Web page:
The three newspaper articles used in the chapter on the 1924 expedition are a refreshing bit of reading from both George Leigh Mallory and Edward Norton. Because they had to write (or dictate) these articles at the spur of the moment with limited time, they come off sounding considerably more natural that their other published writing. Though Mallory does manage to get in one of his famous semicolon sprees, his writing overall resembles more his letters than his book chapters. He writes after the establishment of the camp on the North Col and the subsequent rescue of the four stranded porters, and relates both their progress as well as their plan-of-attack. Norton dictates the next dispatch, as he is snow blind, and tells of the first two attempts and the plan for the third. In it, he acknowledges Odell's superior fitness, but agrees with Mallory that Irvine would be more helpful with the oxygen equipment. The last dispatch was written by Norton after Mallory and Irvine disappear into the mists on the Northeast Ridge, telling of his receiving the signal that they have been given up for dead.

The article by Dyhrenfurth relates the second series of summit assaults from the American expedition in basic, but entertaining prose. He, however, relates in dramatic detail the destruction of Camp 4 W, including Unsoeld's making radio transmissions as his tent is being blown down the mountain. Overall, his account comes off as a strange mixture between the official account (Ullman's Americans on Everest), and Tom Hornbein's Everest: The West Ridge. I found it a bit strange that Dyhrenfurth did not include Unsoeld's or Bishop's severe frostbite at the end---it seemed a bit to much "happily ever after" to me.

I also read Dougal Haston's Eiger climb just for fun. His writing is in a similar, dreamy style to his later autobiography, In High Places, though not quite as well-developed. He and his partner, Rusty Baillie, make an ascent during sketchy ice conditions, though they are not hampered terribly by rock fall. They catch up two Austrians, also low on the classic route, and team up with them for the climb. Near the top, they are passed by a fresh crew who were able to use Haston's group's steps through the difficult ice sections. Thank goodness for an uneventful climb!

Friday, April 1, 2011

The Magic Bird of Chomo-Lung-Ma, by Sybille Noel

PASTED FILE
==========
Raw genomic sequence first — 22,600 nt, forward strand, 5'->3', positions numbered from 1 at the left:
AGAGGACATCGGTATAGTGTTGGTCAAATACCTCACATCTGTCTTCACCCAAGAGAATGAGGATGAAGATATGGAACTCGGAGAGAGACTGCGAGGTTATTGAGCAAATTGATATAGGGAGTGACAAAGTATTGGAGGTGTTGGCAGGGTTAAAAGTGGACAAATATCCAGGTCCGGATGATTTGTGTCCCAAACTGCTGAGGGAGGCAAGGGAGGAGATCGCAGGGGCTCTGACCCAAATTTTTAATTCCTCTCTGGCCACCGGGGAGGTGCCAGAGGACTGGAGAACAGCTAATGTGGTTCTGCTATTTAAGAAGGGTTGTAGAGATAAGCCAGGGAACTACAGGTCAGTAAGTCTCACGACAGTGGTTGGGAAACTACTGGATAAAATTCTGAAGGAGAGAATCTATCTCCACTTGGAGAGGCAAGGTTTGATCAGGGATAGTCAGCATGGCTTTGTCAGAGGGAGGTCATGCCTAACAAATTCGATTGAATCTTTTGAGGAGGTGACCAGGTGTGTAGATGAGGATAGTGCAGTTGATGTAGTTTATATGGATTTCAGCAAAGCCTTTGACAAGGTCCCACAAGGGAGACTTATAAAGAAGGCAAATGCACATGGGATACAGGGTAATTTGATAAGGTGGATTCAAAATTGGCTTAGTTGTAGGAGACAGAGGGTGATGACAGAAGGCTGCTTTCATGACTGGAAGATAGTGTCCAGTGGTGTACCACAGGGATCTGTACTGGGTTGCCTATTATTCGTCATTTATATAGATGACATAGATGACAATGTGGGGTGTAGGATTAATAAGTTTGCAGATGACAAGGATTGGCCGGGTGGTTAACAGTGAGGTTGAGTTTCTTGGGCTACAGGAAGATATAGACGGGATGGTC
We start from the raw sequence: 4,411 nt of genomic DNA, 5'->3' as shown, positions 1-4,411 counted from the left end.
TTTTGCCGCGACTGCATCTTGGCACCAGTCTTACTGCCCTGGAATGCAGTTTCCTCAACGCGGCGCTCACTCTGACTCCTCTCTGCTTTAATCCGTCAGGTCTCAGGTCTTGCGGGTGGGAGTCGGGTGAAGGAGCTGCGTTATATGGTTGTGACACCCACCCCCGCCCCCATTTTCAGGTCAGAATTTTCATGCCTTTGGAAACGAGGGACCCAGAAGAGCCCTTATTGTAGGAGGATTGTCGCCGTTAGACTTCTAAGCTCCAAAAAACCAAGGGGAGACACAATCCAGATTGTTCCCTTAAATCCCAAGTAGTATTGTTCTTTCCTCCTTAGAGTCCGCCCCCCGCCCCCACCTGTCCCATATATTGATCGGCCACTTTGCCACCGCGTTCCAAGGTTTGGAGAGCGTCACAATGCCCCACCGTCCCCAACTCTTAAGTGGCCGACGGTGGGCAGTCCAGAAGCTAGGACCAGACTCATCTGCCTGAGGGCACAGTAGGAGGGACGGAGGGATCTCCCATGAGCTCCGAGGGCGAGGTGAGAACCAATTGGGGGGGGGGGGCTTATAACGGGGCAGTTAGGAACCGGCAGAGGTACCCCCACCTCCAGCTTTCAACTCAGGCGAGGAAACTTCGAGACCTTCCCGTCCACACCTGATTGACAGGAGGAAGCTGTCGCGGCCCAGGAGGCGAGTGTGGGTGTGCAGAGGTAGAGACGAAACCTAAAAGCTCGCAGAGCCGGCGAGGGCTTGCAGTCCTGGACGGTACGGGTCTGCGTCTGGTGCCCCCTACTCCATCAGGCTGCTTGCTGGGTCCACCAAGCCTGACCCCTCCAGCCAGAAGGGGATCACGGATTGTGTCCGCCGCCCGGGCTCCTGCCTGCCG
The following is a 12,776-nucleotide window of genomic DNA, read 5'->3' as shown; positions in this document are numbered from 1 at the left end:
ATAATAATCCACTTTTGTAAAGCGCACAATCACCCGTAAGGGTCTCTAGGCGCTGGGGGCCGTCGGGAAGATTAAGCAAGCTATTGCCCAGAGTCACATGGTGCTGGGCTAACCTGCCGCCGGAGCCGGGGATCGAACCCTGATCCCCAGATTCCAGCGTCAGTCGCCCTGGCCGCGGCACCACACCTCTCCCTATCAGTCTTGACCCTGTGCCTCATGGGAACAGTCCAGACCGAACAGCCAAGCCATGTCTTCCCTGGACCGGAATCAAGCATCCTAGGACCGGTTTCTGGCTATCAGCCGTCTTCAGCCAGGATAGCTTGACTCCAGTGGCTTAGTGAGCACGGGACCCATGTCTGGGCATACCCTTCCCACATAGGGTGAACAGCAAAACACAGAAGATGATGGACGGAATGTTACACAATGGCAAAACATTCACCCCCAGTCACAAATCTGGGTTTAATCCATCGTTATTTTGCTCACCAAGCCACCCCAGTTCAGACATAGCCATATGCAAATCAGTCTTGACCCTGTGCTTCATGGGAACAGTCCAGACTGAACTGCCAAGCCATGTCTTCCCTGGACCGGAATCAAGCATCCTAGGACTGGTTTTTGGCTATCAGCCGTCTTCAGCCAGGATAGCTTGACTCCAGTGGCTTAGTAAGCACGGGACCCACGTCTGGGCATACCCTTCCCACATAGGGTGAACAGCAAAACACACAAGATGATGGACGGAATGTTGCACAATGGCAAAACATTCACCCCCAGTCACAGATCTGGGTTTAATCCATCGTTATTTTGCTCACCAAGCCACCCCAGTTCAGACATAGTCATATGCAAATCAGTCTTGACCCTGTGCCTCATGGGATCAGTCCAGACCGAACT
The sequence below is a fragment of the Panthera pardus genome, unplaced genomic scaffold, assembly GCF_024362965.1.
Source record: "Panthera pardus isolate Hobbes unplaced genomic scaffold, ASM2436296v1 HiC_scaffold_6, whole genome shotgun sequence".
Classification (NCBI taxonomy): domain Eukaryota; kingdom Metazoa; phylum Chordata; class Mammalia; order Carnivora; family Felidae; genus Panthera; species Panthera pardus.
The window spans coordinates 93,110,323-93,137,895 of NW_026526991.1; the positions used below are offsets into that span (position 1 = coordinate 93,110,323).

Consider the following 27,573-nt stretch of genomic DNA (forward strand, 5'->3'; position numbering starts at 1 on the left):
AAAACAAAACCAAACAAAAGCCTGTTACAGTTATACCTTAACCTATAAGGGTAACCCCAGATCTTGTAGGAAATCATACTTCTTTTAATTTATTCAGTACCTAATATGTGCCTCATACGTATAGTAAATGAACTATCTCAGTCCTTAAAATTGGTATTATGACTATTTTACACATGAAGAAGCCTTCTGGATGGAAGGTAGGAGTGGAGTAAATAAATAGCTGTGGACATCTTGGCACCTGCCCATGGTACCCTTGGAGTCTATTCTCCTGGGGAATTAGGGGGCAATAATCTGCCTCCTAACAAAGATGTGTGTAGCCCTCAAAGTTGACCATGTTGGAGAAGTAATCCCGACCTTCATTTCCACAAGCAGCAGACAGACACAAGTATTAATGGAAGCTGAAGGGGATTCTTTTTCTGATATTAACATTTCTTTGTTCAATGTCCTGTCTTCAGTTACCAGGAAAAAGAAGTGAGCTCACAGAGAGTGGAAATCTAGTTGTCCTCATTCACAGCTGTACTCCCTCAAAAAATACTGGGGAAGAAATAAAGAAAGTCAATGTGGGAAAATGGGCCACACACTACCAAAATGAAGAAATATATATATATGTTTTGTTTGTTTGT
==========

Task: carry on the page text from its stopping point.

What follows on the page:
Despite its title or history, The Magic Bird of Chomo-Lung-Ma, by Sybille Noel has almost nothing to do with climbing Mount Everest, unless perhaps you'd prefer to ride a magic drum or a sunbeam to the summit. I had heard that Captain John Noel's wife, Sybille, had collected Tibetan folk stories while her husband was busy filming the Everest climb of 1924. I was a bit incredulous about this book, but I brought it home to read after finding out that Noel included an introductory chapter on her journey. I know that she traveled to and from Tibet along with the Everest party, but in this book they get but a single passing mention, and her husband gets no mention at all. Perhaps this is an appropriate Everest book for April Fools Day.

In addition to the tale of her trip, she includes the tale of the contest between Padma-Sambhava and Pombo Lama in her introduction. Padma-Sambhava is the saint who is believed to have brought Buddhism to Tibet; Pombo Lama was the head of the traditional animist religion already there. To prove whose powers are superior, Pombo Lama challenges Padma-Sambhava to a race to the top of the tallest mountain in the world. Pombo Lama has a magic drum that will carry him wherever he wills it, and he begins to ride to the mountain. Padma-Sambhava decides it's time for a nap, and though his followers fret, he sleeps through the night, for he knows that his righteous powers will prevail. As the sun rises the next day, Pombo Lama is nearly there, and Padma-Sambhava is only just waking. When the first rays of the sun filter in through the window, Padma-Sambhava is instantly transported by a sunbeam to the top of the mountain, where he takes up dominion over Tibet upon a golden, jewel-encrusted throne. Tibetans believed that the throne was still there, and the throne was the likely objective of the (Here comes the reference!!!) Mount Everest Expedition.

In addition to the introduction, I also read the first folk story, the only tale that deals directly with the world's highest mountain. "The Magic Bird of Chomo-Lung-Ma" is fantastic tale of a selfish girl, her two loyal brothers, and a handsome suitor. The suitor knows of a glorious bird that drops jewels from its feathers and lives in the mountain of Chomo-Lung-Ma, and he seeks it out to present it to the girl as a gift of proposal. This bird happens to be the prince of evil in disguise, and he manipulates the characters to suit his villainous intentions. It's a long and interesting story, with plenty of twists, and I had a great time reading it. Since I am one that rummages around in books looking for interesting facts, I decided to see what the story tells us of Tibetans' knowledge of the world's highest mountain. The story properly describes the broken glaciers leading from it, the hermit dwellings just before the mountain, the feeling of "glacier lassitude" described by the early expeditions, and perhaps even the great depth of the crevasses in the initial climbing of it. I was impressed by overall how much specific information made it into this folk tale.

I highly recommend this book for the stories. Though I didn't read this one through, since it only marginally has anything to do with this blog, I honestly had a lot of fun reading what I did. If the other tales are anything near as well planned and written as the first, then The Magic Bird of Chomo-Lung-Ma is classic of folk literature.